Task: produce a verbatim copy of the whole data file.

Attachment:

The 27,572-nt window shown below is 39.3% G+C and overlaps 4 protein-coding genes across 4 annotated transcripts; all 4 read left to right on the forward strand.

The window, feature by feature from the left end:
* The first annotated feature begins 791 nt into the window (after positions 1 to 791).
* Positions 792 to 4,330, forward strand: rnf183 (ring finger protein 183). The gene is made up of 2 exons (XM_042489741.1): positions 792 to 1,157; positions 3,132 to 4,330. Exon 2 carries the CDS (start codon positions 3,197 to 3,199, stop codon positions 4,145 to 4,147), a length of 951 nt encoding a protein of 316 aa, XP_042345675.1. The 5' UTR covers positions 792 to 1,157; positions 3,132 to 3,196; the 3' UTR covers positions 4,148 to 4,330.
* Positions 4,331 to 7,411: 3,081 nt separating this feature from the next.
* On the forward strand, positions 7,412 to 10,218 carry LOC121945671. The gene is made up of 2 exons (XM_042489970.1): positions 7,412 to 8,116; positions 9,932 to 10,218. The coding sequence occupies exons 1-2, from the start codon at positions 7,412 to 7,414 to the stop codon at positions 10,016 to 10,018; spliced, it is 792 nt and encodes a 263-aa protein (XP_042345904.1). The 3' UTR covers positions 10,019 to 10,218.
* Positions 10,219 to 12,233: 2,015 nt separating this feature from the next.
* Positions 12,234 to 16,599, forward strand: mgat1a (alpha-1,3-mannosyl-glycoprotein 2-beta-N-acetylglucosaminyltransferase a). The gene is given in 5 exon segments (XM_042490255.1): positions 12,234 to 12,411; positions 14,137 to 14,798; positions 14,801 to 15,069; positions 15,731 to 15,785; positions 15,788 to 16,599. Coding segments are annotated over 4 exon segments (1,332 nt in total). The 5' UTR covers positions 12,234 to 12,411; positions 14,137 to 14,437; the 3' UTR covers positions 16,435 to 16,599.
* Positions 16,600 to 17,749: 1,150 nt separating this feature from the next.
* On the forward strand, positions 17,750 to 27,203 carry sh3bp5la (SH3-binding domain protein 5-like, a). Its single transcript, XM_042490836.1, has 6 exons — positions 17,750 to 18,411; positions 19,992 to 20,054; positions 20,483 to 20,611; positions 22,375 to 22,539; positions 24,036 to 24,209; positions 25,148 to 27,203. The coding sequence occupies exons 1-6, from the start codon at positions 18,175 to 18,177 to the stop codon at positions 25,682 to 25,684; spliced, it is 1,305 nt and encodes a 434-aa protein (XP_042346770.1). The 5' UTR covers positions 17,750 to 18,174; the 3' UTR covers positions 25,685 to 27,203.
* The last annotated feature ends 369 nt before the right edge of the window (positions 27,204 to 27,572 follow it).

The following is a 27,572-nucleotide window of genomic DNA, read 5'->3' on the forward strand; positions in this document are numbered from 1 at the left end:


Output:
The 27,572-nt window shown below is 39.3% G+C and overlaps 4 protein-coding genes across 4 annotated transcripts; all 4 read left to right on the forward strand.

The window, feature by feature from the left end:
* The first annotated feature begins 791 nt into the window (after positions 1 to 791).
* Positions 792 to 4,330, forward strand: rnf183 (ring finger protein 183). The gene is made up of 2 exons (XM_042489741.1): positions 792 to 1,157; positions 3,132 to 4,330. Exon 2 carries the CDS (start codon positions 3,197 to 3,199, stop codon positions 4,145 to 4,147), a length of 951 nt encoding a protein of 316 aa, XP_042345675.1. The 5' UTR covers positions 792 to 1,157; positions 3,132 to 3,196; the 3' UTR covers positions 4,148 to 4,330.
* Positions 4,331 to 7,411: 3,081 nt separating this feature from the next.
* On the forward strand, positions 7,412 to 10,218 carry LOC121945671. The gene is made up of 2 exons (XM_042489970.1): positions 7,412 to 8,116; positions 9,932 to 10,218. The coding sequence occupies exons 1-2, from the start codon at positions 7,412 to 7,414 to the stop codon at positions 10,016 to 10,018; spliced, it is 792 nt and encodes a 263-aa protein (XP_042345904.1). The 3' UTR covers positions 10,019 to 10,218.
* Positions 10,219 to 12,233: 2,015 nt separating this feature from the next.
* Positions 12,234 to 16,599, forward strand: mgat1a (alpha-1,3-mannosyl-glycoprotein 2-beta-N-acetylglucosaminyltransferase a). The gene is given in 5 exon segments (XM_042490255.1): positions 12,234 to 12,411; positions 14,137 to 14,798; positions 14,801 to 15,069; positions 15,731 to 15,785; positions 15,788 to 16,599. Coding segments are annotated over 4 exon segments (1,332 nt in total). The 5' UTR covers positions 12,234 to 12,411; positions 14,137 to 14,437; the 3' UTR covers positions 16,435 to 16,599.
* Positions 16,600 to 17,749: 1,150 nt separating this feature from the next.
* On the forward strand, positions 17,750 to 27,203 carry sh3bp5la (SH3-binding domain protein 5-like, a). Its single transcript, XM_042490836.1, has 6 exons — positions 17,750 to 18,411; positions 19,992 to 20,054; positions 20,483 to 20,611; positions 22,375 to 22,539; positions 24,036 to 24,209; positions 25,148 to 27,203. The coding sequence occupies exons 1-6, from the start codon at positions 18,175 to 18,177 to the stop codon at positions 25,682 to 25,684; spliced, it is 1,305 nt and encodes a 434-aa protein (XP_042346770.1). The 5' UTR covers positions 17,750 to 18,174; the 3' UTR covers positions 25,685 to 27,203.
* The last annotated feature ends 369 nt before the right edge of the window (positions 27,204 to 27,572 follow it).

The following is a 27,572-nucleotide window of genomic DNA, read 5'->3' on the forward strand; positions in this document are numbered from 1 at the left end: